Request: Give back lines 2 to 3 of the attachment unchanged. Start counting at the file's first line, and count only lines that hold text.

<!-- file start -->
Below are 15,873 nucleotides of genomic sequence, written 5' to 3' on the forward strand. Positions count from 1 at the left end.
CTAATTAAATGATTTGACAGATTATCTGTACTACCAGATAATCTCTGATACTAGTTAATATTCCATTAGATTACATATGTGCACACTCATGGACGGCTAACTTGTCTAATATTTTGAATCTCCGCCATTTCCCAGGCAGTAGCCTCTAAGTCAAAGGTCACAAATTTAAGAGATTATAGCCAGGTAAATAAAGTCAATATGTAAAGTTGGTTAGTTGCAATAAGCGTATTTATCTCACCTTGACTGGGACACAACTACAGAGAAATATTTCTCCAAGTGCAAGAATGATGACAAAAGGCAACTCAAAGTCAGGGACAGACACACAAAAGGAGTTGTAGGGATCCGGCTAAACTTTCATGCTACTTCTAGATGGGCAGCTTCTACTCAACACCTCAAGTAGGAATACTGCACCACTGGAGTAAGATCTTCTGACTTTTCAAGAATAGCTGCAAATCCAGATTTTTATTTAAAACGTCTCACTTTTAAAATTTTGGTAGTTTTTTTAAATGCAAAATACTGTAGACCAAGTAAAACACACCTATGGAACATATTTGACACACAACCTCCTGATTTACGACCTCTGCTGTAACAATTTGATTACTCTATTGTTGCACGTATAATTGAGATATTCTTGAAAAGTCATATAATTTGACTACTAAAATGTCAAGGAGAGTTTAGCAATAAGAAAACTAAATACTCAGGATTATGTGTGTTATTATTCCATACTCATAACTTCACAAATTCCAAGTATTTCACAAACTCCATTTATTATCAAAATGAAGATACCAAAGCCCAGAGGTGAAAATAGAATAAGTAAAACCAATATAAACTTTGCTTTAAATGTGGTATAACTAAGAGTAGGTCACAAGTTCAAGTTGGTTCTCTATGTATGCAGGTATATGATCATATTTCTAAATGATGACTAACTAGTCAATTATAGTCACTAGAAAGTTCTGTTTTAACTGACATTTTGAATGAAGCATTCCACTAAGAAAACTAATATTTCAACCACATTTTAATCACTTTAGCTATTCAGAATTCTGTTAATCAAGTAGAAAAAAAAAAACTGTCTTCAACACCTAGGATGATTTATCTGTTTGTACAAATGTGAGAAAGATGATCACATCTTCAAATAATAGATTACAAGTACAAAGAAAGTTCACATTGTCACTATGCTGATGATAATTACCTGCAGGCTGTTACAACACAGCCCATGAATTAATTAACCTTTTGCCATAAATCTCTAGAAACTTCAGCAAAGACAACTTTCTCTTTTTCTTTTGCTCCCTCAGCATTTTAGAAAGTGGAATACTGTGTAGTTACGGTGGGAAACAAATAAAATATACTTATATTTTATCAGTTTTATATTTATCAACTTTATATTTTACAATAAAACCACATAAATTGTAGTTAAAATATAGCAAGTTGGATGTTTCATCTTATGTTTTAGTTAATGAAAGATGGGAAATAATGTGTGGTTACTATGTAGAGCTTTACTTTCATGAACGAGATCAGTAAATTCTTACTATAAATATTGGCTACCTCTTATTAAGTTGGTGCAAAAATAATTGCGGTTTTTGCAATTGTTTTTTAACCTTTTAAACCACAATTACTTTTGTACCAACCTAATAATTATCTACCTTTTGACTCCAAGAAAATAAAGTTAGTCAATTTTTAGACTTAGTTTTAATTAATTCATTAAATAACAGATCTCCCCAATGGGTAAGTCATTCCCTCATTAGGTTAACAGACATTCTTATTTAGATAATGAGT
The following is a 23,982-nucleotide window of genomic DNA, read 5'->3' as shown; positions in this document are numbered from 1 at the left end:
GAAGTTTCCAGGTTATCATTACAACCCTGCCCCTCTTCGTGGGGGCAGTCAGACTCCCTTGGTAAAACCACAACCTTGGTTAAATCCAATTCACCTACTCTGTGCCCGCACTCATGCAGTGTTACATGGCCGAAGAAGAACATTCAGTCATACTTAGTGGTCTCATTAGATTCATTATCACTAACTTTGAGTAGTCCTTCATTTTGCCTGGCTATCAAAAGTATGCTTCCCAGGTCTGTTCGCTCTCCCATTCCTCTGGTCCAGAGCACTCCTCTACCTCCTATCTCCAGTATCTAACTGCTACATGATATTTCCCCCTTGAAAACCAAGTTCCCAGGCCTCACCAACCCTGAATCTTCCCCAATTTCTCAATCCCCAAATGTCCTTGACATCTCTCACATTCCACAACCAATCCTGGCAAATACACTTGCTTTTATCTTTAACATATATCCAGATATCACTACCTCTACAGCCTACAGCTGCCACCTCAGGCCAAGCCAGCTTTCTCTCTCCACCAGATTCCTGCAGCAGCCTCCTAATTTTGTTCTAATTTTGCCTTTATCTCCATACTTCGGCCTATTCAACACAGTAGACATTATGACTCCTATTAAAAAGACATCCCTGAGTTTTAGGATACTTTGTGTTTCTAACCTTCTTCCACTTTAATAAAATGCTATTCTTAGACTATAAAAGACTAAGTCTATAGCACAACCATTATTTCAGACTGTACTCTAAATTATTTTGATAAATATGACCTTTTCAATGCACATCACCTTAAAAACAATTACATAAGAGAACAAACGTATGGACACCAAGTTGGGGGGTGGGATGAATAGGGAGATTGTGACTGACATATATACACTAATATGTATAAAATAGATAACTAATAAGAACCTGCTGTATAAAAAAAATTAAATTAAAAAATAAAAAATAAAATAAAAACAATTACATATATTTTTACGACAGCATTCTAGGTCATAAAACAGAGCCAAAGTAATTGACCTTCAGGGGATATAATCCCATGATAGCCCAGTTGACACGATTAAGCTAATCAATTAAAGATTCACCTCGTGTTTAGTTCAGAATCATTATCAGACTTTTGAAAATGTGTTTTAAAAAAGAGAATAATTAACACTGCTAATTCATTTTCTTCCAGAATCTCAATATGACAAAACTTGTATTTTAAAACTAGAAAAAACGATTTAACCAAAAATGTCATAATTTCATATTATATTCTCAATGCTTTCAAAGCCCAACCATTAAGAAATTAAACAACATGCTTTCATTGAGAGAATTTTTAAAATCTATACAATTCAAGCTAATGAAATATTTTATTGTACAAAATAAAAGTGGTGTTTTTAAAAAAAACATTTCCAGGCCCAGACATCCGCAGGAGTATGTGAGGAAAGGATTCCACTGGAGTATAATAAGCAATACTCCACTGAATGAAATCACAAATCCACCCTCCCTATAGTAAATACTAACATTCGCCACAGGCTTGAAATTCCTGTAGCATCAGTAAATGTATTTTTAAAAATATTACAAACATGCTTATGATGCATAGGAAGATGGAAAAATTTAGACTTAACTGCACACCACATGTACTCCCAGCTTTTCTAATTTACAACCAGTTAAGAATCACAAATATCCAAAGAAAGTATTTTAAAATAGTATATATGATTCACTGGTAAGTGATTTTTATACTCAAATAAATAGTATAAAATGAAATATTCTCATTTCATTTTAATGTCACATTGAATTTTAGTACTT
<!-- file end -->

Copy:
CTAATTAAATGATTTGACAGATTATCTGTACTACCAGATAATCTCTGATACTAGTTAATATTCCATTAGATTACATATGTGCACACTCATGGACGGCTAACTTGTCTAATATTTTGAATCTCCGCCATTTCCCAGGCAGTAGCCTCTAAGTCAAAGGTCACAAATTTAAGAGATTATAGCCAGGTAAATAAAGTCAATATGTAAAGTTGGTTAGTTGCAATAAGCGTATTTATCTCACCTTGACTGGGACACAACTACAGAGAAATATTTCTCCAAGTGCAAGAATGATGACAAAAGGCAACTCAAAGTCAGGGACAGACACACAAAAGGAGTTGTAGGGATCCGGCTAAACTTTCATGCTACTTCTAGATGGGCAGCTTCTACTCAACACCTCAAGTAGGAATACTGCACCACTGGAGTAAGATCTTCTGACTTTTCAAGAATAGCTGCAAATCCAGATTTTTATTTAAAACGTCTCACTTTTAAAATTTTGGTAGTTTTTTTAAATGCAAAATACTGTAGACCAAGTAAAACACACCTATGGAACATATTTGACACACAACCTCCTGATTTACGACCTCTGCTGTAACAATTTGATTACTCTATTGTTGCACGTATAATTGAGATATTCTTGAAAAGTCATATAATTTGACTACTAAAATGTCAAGGAGAGTTTAGCAATAAGAAAACTAAATACTCAGGATTATGTGTGTTATTATTCCATACTCATAACTTCACAAATTCCAAGTATTTCACAAACTCCATTTATTATCAAAATGAAGATACCAAAGCCCAGAGGTGAAAATAGAATAAGTAAAACCAATATAAACTTTGCTTTAAATGTGGTATAACTAAGAGTAGGTCACAAGTTCAAGTTGGTTCTCTATGTATGCAGGTATATGATCATATTTCTAAATGATGACTAACTAGTCAATTATAGTCACTAGAAAGTTCTGTTTTAACTGACATTTTGAATGAAGCATTCCACTAAGAAAACTAATATTTCAACCACATTTTAATCACTTTAGCTATTCAGAATTCTGTTAATCAAGTAGAAAAAAAAAAACTGTCTTCAACACCTAGGATGATTTATCTGTTTGTACAAATGTGAGAAAGATGATCACATCTTCAAATAATAGATTACAAGTACAAAGAAAGTTCACATTGTCACTATGCTGATGATAATTACCTGCAGGCTGTTACAACACAGCCCATGAATTAATTAACCTTTTGCCATAAATCTCTAGAAACTTCAGCAAAGACAACTTTCTCTTTTTCTTTTGCTCCCTCAGCATTTTAGAAAGTGGAATACTGTGTAGTTACGGTGGGAAACAAATAAAATATACTTATATTTTATCAGTTTTATATTTATCAACTTTATATTTTACAATAAAACCACATAAATTGTAGTTAAAATATAGCAAGTTGGATGTTTCATCTTATGTTTTAGTTAATGAAAGATGGGAAATAATGTGTGGTTACTATGTAGAGCTTTACTTTCATGAACGAGATCAGTAAATTCTTACTATAAATATTGGCTACCTCTTATTAAGTTGGTGCAAAAATAATTGCGGTTTTTGCAATTGTTTTTTAACCTTTTAAACCACAATTACTTTTGTACCAACCTAATAATTATCTACCTTTTGACTCCAAGAAAATAAAGTTAGTCAATTTTTAGACTTAGTTTTAATTAATTCATTAAATAACAGATCTCCCCAATGGGTAAGTCATTCCCTCATTAGGTTAACAGACATTCTTATTTAGATAATGAGT
The following is a 23,982-nucleotide window of genomic DNA, read 5'->3' as shown; positions in this document are numbered from 1 at the left end: